Wednesday, 15 July 2009

Scarves & St Swithin's Day


Well I haven't posted much as had my DBIL here last week this is the one who had been in hospital & came out the week before.

I have been knitting a couple of scarves which will be for Christmas Gifts well do need to make a early start in fact if you look back on my earlier in the year posts you see that I started a gift stash I am doing little gifts that for the most part will be for Christmas but if I need a gift during the year I don't have to rush to get something done so that my tip do gifts in what ever crafts you do or a mix of them & then you are not stress over last minute gifts also you can build a stash for Christmas as we all do it we say Oh it soon be Christmas it come upon us so quickly as if they changed it we all know it on 25th December yet we all get caught out every year lol

Today is St Swithin's Day where it is said that if it rains today (15th) it will rain for 40 days & nights here is what I found on this old wives tale (Folklore)

St. Swithin's Day is 15 July, a day on which people watch the weather for tradition says that whatever the weather is like on St. Swithin's Day, it will continue so for the next forty days.
There is a weather-rhyme is well known throughout the British Isles since Elizabethan times. copied from projectbritain.com
'St. Swithin's day if thou dost rain For forty days it will remain St. Swithin's day if thou be fair For forty days 'twill rain nae mair.'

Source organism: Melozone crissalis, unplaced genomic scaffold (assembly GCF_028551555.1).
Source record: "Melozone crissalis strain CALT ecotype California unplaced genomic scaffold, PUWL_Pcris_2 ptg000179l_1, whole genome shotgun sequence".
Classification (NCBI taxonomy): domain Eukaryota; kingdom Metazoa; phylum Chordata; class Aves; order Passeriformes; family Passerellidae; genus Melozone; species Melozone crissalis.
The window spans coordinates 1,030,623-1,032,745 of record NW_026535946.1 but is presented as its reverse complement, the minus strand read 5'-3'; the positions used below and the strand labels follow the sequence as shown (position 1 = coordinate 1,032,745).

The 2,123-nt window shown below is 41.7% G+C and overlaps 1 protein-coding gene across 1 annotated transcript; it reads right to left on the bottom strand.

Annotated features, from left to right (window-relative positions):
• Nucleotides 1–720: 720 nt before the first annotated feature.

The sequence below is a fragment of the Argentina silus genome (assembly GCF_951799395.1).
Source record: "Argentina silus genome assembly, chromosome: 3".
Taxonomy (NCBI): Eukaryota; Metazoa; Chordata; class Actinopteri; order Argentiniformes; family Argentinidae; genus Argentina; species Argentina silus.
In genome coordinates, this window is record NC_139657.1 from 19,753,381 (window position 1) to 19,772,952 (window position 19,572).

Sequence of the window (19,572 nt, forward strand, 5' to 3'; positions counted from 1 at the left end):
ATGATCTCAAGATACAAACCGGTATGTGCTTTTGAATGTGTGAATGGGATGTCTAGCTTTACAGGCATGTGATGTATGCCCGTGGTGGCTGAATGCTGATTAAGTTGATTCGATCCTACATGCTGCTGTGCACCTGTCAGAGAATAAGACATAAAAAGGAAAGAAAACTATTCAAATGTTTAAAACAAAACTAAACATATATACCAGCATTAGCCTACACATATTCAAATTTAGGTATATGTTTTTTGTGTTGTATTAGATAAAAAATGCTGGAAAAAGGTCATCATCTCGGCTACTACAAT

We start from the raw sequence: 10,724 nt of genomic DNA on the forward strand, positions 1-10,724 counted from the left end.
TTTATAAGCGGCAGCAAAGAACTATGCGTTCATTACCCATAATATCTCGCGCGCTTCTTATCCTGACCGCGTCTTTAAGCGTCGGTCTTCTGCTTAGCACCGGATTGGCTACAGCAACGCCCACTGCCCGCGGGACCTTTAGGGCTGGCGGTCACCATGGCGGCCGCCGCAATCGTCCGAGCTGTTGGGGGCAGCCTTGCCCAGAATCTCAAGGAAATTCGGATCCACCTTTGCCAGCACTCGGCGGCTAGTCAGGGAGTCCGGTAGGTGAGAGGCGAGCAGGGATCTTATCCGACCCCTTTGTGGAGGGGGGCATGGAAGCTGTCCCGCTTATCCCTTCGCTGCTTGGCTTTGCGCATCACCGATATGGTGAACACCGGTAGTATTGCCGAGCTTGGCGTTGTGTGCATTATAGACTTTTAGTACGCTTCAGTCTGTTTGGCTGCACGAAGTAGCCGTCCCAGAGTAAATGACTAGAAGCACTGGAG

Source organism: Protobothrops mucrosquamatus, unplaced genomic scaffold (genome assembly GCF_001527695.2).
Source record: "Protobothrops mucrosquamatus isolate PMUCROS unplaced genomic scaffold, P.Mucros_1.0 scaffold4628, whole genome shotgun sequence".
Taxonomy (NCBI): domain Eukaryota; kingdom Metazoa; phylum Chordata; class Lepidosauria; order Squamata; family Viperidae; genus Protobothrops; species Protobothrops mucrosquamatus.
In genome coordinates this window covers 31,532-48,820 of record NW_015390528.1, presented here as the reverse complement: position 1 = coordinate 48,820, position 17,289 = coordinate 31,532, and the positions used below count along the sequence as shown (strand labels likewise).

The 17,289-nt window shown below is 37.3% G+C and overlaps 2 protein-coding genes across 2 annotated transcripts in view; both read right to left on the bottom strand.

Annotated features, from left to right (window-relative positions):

dost = doesthou = itnae mair = no more.
Who was St. Swithin?
St. Swithin (or more properly, Swithun) was a Saxon Bishop of Winchester. He was born in the kingdom of Wessex and educated in its capital, Winchester. He was famous for charitable gifts and building churches.
Why do people watch the weather on St. Swithin's day?
A legend says that as the Bishop lay on his deathbed, he asked to be buried out of doors, where he would be trodden on and rained on. For nine years, his wishes were followed, but then, the monks of Winchester attempted to remove his remains to a splendid shrine inside the cathedral on 15 July 971. According to legend there was a heavy rain storm either during the ceremony or on its anniversary.
This led to the old wives' tale (folklore) that if it rains on St Swithin's Day (July 15th), it will rain for the next 40 days in succession, and a fine 15th July will be followed by 40 days of fine weather. copied from projectbritain.com
However, according to the Met Office, this old wives' tale is nothing other than a myth. It has been put to the test on 55 occasions*, when it has been wet on St Swithin's Day and 40 days of rain did not follow


So if this is true I guess we will be in for some bad weather, listening to our forecast we will be having showers some very heavy & winds for the next week or so not looking good for the children start of their Summer School Break as most places the children break up on Friday lets hope that we will have a nice summer rather than some we have had in the past which has been wet & colder than the expected weather for summer.

2 comments:

Micki said...

I enjoyed reading about St. Swithin's Day. It was a neat post.
Micki

jan said...

Oh Janice, it rained here, not a lot but it did rain. It was the wind though, whew, it was dreadful. But this evening was absolutely gorgeous! A typical English day weatherwise, I guess.